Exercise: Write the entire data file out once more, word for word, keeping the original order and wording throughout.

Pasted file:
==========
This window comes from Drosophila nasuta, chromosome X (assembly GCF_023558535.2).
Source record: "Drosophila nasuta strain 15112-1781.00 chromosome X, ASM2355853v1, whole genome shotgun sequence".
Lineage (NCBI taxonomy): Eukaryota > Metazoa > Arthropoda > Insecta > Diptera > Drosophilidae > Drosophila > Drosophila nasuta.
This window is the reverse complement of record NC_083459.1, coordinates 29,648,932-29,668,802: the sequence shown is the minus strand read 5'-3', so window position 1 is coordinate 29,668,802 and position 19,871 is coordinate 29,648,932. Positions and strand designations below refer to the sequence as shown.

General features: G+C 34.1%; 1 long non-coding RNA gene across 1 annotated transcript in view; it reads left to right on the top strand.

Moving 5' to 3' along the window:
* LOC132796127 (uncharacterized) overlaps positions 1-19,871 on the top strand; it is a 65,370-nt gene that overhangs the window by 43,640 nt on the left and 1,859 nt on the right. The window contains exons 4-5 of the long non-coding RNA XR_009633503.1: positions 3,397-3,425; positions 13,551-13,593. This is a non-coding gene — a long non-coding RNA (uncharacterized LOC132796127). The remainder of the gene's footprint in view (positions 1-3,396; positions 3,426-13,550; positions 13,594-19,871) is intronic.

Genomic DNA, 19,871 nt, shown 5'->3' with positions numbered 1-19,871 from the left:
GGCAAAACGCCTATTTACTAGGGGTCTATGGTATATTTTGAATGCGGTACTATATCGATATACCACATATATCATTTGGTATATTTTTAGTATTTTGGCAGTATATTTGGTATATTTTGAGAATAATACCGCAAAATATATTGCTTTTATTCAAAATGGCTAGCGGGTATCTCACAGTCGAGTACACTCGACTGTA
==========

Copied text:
This window comes from Drosophila nasuta, chromosome X (assembly GCF_023558535.2).
Source record: "Drosophila nasuta strain 15112-1781.00 chromosome X, ASM2355853v1, whole genome shotgun sequence".
Lineage (NCBI taxonomy): Eukaryota > Metazoa > Arthropoda > Insecta > Diptera > Drosophilidae > Drosophila > Drosophila nasuta.
This window is the reverse complement of record NC_083459.1, coordinates 29,648,932-29,668,802: the sequence shown is the minus strand read 5'-3', so window position 1 is coordinate 29,668,802 and position 19,871 is coordinate 29,648,932. Positions and strand designations below refer to the sequence as shown.

General features: G+C 34.1%; 1 long non-coding RNA gene across 1 annotated transcript in view; it reads left to right on the top strand.

Moving 5' to 3' along the window:
* LOC132796127 (uncharacterized) overlaps positions 1-19,871 on the top strand; it is a 65,370-nt gene that overhangs the window by 43,640 nt on the left and 1,859 nt on the right. The window contains exons 4-5 of the long non-coding RNA XR_009633503.1: positions 3,397-3,425; positions 13,551-13,593. This is a non-coding gene — a long non-coding RNA (uncharacterized LOC132796127). The remainder of the gene's footprint in view (positions 1-3,396; positions 3,426-13,550; positions 13,594-19,871) is intronic.

Genomic DNA, 19,871 nt, shown 5'->3' with positions numbered 1-19,871 from the left:
GGCAAAACGCCTATTTACTAGGGGTCTATGGTATATTTTGAATGCGGTACTATATCGATATACCACATATATCATTTGGTATATTTTTAGTATTTTGGCAGTATATTTGGTATATTTTGAGAATAATACCGCAAAATATATTGCTTTTATTCAAAATGGCTAGCGGGTATCTCACAGTCGAGTACACTCGACTGTA